The allegedly slanderous statements may fall within the enumerated protected acts under subdivision (e). They were oral statements made in connection with an issue arguably still subject to review by the city. Even if the statements were not expressly covered under subdivision (e) of the statute, the categories enumerated there are not all inclusive.
The acts in furtherance of a person’s right to free speech specified by the statute is preceded by the word “includes.” The word “includes” is ordinarily a term of enlargement rather than limitation. (Ornelas v. Randolph (1993) 4 Cal.4th 1095, 1101.) The use of “includes” implies that other acts which are not mentioned are also protected under the statute. (Doyle v. Board of Supervisors (1988) 197 Cal.App.3d 1358, 1364.) We therefore cannot say the Legislature intended to exclude private conversations from protection under the statute since the list of covered activities does not act to eliminate such conversations from such protection. (See Ornelas v. Randolph, supra, 4 Cal.4th at p. 1101.) Considering the stated purpose of the statute, which includes protection of not only the constitutional right to “petition for the redress of grievances,” but the broader constitutional right of freedom of speech, we conclude the Legislature intended the statute to have broad application.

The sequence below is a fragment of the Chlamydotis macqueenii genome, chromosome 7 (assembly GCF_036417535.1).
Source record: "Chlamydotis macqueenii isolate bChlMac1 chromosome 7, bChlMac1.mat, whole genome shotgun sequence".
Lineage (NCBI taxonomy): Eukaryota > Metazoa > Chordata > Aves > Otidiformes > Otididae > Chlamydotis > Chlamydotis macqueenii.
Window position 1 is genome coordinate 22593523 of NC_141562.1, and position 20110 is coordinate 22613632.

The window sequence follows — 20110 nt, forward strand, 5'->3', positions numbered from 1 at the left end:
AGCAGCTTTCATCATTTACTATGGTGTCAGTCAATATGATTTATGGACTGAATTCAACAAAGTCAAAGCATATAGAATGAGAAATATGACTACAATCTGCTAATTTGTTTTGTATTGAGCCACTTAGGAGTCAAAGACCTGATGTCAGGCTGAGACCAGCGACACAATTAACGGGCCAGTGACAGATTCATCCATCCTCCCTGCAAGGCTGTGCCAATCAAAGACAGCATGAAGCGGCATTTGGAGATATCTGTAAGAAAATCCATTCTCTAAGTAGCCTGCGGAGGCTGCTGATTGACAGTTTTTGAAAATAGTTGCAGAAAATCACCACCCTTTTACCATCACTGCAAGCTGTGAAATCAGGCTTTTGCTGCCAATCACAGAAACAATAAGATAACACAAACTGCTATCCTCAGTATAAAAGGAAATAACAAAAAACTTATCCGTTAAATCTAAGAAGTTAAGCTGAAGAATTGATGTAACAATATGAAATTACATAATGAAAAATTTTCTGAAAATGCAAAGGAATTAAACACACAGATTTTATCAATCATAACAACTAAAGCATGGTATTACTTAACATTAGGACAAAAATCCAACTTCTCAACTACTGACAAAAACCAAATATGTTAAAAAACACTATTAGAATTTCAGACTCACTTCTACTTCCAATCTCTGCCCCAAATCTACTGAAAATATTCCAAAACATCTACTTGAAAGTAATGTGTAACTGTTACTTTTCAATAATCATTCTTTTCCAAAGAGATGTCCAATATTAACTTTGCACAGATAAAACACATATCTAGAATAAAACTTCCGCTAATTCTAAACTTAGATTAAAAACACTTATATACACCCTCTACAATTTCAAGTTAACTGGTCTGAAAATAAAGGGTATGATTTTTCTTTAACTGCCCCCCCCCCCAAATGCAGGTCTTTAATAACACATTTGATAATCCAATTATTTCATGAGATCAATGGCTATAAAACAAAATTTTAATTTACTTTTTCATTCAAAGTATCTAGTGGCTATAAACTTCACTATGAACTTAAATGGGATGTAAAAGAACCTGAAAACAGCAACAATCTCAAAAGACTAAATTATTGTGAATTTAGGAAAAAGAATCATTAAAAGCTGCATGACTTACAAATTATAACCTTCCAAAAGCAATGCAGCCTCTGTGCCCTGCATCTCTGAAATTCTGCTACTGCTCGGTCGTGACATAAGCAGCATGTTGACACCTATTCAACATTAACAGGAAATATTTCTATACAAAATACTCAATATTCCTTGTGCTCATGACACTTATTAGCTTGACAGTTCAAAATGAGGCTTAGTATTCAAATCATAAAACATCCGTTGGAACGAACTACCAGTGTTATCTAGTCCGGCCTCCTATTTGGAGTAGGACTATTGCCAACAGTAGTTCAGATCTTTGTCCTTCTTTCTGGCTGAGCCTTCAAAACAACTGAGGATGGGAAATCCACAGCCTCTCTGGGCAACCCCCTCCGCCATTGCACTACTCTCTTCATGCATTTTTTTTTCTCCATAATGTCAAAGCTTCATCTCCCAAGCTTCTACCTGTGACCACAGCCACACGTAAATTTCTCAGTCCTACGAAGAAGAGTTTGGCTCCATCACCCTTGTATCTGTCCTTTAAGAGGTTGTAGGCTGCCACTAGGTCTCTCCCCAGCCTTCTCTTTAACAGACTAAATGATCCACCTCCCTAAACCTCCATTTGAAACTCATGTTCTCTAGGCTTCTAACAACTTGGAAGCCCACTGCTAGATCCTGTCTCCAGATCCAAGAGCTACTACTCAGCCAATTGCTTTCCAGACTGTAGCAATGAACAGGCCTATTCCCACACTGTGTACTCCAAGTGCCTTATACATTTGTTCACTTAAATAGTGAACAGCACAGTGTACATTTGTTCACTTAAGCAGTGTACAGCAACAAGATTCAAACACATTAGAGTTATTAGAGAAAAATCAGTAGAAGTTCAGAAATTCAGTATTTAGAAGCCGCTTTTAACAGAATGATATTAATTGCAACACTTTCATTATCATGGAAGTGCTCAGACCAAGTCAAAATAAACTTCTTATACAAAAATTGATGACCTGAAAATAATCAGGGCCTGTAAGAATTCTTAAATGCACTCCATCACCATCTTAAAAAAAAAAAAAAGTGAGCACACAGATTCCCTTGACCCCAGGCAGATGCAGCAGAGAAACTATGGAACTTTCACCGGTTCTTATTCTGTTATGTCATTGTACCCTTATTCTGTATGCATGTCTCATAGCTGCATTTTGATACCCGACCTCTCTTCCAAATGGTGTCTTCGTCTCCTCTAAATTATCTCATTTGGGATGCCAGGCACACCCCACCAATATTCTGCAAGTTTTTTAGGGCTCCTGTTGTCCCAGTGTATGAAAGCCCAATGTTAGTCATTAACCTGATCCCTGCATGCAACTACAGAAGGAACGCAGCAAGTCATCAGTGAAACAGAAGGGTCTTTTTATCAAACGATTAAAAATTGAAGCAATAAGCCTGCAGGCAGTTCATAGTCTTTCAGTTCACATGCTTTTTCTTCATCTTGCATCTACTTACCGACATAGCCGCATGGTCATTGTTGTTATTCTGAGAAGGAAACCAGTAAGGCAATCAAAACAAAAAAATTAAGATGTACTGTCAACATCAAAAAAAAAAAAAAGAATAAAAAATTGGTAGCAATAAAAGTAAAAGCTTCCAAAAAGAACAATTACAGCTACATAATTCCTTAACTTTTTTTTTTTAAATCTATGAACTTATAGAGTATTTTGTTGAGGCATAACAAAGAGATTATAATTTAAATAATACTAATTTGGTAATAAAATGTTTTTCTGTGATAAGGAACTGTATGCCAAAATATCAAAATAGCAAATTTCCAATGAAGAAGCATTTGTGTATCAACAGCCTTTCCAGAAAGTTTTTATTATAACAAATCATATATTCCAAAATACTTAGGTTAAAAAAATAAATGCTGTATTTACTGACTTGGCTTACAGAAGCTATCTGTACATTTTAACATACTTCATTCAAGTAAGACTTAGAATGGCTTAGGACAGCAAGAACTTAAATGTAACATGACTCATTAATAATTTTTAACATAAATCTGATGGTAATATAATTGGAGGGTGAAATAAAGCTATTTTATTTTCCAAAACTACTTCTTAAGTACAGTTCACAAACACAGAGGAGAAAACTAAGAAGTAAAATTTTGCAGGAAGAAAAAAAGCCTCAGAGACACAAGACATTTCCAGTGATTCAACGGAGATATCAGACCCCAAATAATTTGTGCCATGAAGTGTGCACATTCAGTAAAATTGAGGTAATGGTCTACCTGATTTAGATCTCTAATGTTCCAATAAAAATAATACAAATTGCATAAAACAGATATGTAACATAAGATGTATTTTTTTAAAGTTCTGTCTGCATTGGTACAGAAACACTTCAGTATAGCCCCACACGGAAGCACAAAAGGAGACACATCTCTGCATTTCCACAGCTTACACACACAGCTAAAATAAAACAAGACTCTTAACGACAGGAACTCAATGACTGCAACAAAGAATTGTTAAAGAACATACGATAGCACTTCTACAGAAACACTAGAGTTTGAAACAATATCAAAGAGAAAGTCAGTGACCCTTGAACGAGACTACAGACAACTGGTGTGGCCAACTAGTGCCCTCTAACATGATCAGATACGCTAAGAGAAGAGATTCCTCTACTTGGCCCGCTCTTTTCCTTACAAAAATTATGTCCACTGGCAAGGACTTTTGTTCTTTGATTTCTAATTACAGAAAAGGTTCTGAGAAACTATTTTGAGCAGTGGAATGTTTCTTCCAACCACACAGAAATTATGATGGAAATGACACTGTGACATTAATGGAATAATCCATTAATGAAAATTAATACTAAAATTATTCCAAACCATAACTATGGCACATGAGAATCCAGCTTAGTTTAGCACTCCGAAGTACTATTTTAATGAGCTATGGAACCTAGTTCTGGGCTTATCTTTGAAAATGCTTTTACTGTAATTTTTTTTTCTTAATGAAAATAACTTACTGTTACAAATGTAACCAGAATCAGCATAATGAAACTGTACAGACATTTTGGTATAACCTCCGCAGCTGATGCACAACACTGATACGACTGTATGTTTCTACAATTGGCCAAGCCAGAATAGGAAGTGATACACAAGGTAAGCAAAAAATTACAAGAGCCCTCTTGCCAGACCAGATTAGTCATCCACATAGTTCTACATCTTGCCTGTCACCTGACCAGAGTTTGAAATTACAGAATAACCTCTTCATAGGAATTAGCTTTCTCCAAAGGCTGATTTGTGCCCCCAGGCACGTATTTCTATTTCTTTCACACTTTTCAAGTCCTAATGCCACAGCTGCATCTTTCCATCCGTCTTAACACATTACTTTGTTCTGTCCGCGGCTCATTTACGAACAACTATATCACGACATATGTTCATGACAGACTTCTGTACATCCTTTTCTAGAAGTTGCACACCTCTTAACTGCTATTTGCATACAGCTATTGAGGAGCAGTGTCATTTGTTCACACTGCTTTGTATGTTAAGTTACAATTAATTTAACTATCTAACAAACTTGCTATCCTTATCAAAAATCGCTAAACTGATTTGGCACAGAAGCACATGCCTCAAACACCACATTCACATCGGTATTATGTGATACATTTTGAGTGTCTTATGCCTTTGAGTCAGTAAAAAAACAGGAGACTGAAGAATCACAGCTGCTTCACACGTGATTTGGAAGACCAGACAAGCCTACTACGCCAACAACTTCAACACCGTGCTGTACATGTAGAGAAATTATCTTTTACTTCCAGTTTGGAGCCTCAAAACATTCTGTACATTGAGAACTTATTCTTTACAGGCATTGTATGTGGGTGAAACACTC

The action is meritless since petitioner’s comments had no effect on her employer; Rockwell continued to recognize the project among its 1994 Christmas charities. During oral argument, counsel for real party admitted there was no evidence of damages; however, he hoped to obtain such evidence in the course of discovery. [FN 2] Like the typical SLAPP suit, this case involves a citizen whose opposition to a project led her to petition the government for redress. The suit itself appears to have been filed solely to punish Averill for her criticism of the Eli project and to impose litigation costs upon her for exercising her right to free speech and to petition the government. To allow this matter to proceed against Averill would have the precise effect the statute was designed to avoid. Based upon these facts, we find that the allegations come within the ambit of section 425.16.
FN2. We note that under these circumstances Code of Civil Procedure section 128.7 might provide an alternative basis for dismissing this suit since damages are an essential element of this cause of action; other than slander per se, there is no liability for slander absent proof of actual damages. (5 Witkin, Summary of Cal. Law (9th ed. 1988) Torts, section 481, p. 565.)
The alternative writ is dissolved. Let a peremptory writ of mandate issue directing the trial court to vacate its order denying petitioner’s motion to strike the complaint and enter a new order granting the motion and striking the complaint.
SILLS, P.J. and SONENSHINE, J., concurring.